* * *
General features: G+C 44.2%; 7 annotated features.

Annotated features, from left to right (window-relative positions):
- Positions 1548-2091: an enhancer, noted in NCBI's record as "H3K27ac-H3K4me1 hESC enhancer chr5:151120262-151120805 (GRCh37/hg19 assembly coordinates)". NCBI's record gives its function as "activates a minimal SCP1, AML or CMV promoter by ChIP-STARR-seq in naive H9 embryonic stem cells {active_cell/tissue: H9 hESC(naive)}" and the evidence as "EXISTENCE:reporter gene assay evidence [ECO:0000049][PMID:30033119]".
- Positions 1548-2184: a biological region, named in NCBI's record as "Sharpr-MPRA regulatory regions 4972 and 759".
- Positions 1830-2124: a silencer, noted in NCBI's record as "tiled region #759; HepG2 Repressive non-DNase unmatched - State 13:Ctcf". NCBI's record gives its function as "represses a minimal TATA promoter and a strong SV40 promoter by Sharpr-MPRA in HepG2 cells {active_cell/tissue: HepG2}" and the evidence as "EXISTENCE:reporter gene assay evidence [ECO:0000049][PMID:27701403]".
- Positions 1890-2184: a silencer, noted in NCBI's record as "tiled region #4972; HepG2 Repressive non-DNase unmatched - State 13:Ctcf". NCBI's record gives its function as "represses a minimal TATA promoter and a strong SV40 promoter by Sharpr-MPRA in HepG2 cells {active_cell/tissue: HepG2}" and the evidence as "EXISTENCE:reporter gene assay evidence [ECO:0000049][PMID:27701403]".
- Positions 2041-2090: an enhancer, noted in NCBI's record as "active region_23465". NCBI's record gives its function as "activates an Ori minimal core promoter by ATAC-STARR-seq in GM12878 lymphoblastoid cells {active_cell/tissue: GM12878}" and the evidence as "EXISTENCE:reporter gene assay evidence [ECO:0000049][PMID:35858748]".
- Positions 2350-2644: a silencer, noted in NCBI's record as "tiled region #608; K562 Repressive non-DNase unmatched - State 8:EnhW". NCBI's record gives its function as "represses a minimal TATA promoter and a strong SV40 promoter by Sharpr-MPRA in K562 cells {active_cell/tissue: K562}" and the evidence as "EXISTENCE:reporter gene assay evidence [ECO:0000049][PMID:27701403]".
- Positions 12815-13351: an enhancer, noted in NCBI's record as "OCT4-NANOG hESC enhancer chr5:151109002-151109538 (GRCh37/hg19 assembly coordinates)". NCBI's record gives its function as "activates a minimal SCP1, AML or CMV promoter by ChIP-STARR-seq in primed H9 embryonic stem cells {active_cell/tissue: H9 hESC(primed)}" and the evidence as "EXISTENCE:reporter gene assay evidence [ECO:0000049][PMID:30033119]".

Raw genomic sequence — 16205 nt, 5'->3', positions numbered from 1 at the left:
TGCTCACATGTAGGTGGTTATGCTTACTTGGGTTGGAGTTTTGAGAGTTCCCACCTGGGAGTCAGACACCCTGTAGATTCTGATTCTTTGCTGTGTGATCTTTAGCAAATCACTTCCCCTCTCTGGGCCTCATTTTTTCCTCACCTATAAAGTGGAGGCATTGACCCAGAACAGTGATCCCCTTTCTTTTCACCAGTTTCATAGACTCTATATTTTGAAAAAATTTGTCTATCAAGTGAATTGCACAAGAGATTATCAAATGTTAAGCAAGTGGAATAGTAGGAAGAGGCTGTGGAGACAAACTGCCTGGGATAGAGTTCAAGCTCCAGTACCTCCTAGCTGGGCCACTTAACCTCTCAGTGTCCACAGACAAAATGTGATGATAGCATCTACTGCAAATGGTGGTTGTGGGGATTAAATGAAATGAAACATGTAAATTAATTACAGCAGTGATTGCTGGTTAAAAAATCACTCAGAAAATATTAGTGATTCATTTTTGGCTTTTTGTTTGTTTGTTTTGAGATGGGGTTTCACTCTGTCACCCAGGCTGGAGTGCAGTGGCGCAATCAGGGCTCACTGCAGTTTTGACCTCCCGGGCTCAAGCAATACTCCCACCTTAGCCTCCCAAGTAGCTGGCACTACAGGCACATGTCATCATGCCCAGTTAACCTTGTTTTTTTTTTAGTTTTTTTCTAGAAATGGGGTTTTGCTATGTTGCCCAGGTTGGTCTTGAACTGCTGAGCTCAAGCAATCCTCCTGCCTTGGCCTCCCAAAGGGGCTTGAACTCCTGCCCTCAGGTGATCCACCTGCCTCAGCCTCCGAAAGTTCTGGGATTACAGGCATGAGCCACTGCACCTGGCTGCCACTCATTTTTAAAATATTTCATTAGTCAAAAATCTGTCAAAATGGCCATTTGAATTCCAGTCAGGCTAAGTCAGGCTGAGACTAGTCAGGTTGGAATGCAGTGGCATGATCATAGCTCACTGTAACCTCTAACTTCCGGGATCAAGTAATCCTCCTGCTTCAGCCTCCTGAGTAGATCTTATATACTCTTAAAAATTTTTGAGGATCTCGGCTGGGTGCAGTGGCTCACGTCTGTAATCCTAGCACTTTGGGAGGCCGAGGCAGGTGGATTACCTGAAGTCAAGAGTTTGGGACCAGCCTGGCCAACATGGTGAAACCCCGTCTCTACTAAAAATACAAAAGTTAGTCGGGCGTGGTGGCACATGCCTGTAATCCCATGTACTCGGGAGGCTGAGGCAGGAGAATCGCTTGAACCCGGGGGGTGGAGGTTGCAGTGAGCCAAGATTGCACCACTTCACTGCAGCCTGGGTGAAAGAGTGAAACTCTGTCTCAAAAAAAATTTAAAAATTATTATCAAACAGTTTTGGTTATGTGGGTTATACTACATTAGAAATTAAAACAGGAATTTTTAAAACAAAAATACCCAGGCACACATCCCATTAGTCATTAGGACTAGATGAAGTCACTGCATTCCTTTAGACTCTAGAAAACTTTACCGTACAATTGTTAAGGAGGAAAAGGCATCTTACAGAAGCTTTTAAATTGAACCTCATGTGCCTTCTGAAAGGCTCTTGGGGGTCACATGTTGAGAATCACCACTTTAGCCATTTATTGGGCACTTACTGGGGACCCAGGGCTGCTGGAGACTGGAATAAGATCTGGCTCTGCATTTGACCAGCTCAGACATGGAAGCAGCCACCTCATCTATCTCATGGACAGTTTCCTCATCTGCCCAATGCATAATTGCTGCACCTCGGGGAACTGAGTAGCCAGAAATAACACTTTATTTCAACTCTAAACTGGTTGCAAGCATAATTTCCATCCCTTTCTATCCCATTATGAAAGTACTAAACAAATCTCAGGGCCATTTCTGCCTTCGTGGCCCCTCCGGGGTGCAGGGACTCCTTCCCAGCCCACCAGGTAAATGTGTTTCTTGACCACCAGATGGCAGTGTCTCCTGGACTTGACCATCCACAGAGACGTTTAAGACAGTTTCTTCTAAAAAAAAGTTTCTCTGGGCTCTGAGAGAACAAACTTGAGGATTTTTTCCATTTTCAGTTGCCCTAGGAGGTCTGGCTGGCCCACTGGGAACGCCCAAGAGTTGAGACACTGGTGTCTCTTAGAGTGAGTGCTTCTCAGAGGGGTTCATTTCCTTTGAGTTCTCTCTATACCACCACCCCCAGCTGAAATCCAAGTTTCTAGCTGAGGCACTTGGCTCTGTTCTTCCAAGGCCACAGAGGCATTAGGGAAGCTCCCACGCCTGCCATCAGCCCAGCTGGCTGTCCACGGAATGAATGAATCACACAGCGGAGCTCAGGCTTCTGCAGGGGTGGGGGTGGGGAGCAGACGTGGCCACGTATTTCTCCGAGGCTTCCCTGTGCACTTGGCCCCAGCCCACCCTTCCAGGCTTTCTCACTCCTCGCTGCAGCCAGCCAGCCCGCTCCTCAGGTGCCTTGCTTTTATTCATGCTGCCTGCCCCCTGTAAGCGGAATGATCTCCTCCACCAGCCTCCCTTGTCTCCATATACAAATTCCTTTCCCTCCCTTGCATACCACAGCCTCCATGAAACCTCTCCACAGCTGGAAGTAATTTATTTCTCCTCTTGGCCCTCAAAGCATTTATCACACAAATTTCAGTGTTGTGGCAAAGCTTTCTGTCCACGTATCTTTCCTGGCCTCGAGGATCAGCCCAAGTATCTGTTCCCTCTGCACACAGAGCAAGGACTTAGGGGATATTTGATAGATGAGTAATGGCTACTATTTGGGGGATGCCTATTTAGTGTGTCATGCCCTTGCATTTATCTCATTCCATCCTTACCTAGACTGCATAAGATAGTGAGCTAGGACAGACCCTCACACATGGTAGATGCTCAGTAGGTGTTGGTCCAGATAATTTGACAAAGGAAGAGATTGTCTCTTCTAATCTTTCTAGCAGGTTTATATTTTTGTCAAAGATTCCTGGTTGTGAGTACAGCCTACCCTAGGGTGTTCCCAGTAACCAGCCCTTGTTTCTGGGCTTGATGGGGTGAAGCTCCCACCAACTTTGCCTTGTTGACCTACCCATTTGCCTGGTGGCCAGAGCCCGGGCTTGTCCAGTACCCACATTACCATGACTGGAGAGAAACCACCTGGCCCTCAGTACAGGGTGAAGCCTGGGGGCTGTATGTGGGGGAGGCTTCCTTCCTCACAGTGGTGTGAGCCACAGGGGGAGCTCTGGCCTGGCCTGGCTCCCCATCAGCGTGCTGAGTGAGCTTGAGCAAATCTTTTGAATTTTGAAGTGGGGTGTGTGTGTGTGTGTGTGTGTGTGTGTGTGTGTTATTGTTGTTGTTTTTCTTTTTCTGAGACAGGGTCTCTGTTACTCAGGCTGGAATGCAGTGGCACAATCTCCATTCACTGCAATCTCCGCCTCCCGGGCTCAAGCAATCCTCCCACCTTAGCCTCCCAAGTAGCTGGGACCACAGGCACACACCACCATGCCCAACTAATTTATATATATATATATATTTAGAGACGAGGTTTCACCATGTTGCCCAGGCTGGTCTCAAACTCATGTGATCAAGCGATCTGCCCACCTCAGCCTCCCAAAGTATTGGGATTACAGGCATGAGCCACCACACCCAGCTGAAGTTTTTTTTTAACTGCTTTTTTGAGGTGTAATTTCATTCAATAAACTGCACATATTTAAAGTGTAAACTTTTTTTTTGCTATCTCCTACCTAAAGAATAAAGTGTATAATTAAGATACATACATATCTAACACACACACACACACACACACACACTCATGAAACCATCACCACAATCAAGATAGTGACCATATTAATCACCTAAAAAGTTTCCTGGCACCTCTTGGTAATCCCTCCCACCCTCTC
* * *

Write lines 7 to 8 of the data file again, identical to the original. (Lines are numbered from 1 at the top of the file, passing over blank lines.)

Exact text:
- Positions 2041-2090: an enhancer, noted in NCBI's record as "active region_23465". NCBI's record gives its function as "activates an Ori minimal core promoter by ATAC-STARR-seq in GM12878 lymphoblastoid cells {active_cell/tissue: GM12878}" and the evidence as "EXISTENCE:reporter gene assay evidence [ECO:0000049][PMID:35858748]".
- Positions 2350-2644: a silencer, noted in NCBI's record as "tiled region #608; K562 Repressive non-DNase unmatched - State 8:EnhW". NCBI's record gives its function as "represses a minimal TATA promoter and a strong SV40 promoter by Sharpr-MPRA in K562 cells {active_cell/tissue: K562}" and the evidence as "EXISTENCE:reporter gene assay evidence [ECO:0000049][PMID:27701403]".